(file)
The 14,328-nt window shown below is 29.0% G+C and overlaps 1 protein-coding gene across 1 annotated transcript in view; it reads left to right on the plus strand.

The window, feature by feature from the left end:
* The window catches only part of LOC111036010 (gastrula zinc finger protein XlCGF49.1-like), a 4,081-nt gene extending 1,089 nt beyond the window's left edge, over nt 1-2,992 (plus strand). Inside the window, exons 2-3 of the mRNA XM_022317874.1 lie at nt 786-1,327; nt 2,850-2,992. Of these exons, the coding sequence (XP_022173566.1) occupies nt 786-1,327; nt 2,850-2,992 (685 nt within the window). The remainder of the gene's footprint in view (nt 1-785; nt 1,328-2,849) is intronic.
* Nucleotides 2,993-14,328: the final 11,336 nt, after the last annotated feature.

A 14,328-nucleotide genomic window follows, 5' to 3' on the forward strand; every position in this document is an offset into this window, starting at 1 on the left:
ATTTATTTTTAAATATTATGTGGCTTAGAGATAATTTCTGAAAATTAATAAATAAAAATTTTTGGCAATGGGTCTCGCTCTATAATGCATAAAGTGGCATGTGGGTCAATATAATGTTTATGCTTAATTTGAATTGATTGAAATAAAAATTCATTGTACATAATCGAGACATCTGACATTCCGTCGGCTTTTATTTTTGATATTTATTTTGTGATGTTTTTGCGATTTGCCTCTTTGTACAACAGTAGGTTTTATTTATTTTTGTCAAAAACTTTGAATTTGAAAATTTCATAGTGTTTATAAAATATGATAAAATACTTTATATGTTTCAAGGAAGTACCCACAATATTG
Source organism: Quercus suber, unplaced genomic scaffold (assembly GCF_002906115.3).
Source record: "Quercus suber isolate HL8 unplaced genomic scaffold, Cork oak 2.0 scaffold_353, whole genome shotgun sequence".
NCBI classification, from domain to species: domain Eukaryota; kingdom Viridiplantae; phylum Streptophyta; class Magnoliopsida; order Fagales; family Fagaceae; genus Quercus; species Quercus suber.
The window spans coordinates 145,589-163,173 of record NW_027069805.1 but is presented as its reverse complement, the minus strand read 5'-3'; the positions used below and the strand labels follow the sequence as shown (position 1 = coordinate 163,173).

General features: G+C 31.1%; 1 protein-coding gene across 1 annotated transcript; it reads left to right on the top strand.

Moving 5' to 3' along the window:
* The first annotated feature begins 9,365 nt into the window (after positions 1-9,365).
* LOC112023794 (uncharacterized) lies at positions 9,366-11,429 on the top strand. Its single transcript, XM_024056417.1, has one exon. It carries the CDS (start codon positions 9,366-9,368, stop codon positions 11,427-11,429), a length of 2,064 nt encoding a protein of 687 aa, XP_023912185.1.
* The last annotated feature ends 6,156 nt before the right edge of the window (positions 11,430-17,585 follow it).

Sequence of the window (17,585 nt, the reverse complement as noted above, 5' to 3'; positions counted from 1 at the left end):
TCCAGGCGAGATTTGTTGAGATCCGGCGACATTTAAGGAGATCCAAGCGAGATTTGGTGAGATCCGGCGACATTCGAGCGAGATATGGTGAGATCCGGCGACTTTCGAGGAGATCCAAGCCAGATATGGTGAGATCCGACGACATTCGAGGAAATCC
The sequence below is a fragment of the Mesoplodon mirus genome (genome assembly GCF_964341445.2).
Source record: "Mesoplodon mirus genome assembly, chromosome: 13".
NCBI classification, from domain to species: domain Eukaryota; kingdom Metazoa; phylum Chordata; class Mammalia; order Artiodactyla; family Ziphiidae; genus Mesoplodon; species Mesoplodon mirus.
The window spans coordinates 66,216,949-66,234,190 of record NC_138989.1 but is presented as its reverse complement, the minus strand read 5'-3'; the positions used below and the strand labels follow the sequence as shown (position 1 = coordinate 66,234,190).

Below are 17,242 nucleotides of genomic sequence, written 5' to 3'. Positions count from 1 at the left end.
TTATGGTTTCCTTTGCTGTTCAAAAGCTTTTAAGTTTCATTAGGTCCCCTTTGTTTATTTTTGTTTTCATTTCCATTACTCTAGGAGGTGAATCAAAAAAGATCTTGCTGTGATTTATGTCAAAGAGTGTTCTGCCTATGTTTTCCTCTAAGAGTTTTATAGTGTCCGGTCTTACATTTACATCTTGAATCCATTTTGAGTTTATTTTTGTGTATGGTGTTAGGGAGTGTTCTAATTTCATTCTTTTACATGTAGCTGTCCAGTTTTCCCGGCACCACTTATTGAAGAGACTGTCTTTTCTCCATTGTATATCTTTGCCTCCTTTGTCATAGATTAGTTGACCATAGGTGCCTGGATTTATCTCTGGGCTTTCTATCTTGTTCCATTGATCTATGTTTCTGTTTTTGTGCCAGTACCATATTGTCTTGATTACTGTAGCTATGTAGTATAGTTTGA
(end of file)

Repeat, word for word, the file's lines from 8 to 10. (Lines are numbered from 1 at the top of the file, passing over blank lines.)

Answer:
Source record: "Quercus suber isolate HL8 unplaced genomic scaffold, Cork oak 2.0 scaffold_353, whole genome shotgun sequence".
NCBI classification, from domain to species: domain Eukaryota; kingdom Viridiplantae; phylum Streptophyta; class Magnoliopsida; order Fagales; family Fagaceae; genus Quercus; species Quercus suber.
The window spans coordinates 145,589-163,173 of record NW_027069805.1 but is presented as its reverse complement, the minus strand read 5'-3'; the positions used below and the strand labels follow the sequence as shown (position 1 = coordinate 163,173).